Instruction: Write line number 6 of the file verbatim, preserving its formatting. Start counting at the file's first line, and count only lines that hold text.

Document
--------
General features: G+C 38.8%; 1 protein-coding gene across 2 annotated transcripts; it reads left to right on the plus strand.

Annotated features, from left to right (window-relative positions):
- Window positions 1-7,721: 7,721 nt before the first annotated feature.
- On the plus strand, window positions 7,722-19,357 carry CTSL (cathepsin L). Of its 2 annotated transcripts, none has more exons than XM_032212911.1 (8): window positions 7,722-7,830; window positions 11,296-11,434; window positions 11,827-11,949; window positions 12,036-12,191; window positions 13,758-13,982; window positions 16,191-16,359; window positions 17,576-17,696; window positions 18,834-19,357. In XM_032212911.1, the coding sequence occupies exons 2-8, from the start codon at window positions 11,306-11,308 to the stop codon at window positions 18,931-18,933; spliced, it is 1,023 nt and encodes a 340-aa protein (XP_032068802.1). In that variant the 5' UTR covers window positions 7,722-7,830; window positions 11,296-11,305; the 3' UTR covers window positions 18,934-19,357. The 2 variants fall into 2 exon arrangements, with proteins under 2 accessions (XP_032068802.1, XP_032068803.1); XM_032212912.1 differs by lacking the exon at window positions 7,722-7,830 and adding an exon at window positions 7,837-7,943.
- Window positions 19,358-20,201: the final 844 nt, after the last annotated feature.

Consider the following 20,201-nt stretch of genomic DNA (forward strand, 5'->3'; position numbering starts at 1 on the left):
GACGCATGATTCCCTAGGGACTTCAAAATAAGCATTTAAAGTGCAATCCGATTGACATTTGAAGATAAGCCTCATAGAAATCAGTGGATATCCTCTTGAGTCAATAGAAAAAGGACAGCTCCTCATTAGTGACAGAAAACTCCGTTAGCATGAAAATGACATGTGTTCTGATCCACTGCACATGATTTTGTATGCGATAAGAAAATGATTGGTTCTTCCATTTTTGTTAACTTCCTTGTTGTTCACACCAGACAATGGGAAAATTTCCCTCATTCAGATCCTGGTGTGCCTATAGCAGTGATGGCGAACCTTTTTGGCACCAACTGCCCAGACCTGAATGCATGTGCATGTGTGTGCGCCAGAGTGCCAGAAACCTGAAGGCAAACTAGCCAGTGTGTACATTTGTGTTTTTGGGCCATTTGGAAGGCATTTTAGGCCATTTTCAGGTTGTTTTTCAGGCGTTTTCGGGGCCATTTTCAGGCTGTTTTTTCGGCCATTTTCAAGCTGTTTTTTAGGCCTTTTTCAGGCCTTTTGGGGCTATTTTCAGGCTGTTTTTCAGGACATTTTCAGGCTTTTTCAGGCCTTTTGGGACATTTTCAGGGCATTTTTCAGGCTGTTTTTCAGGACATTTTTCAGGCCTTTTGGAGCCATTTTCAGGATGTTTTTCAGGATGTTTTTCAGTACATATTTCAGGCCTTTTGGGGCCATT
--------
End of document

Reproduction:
Consider the following 20,201-nt stretch of genomic DNA (forward strand, 5'->3'; position numbering starts at 1 on the left):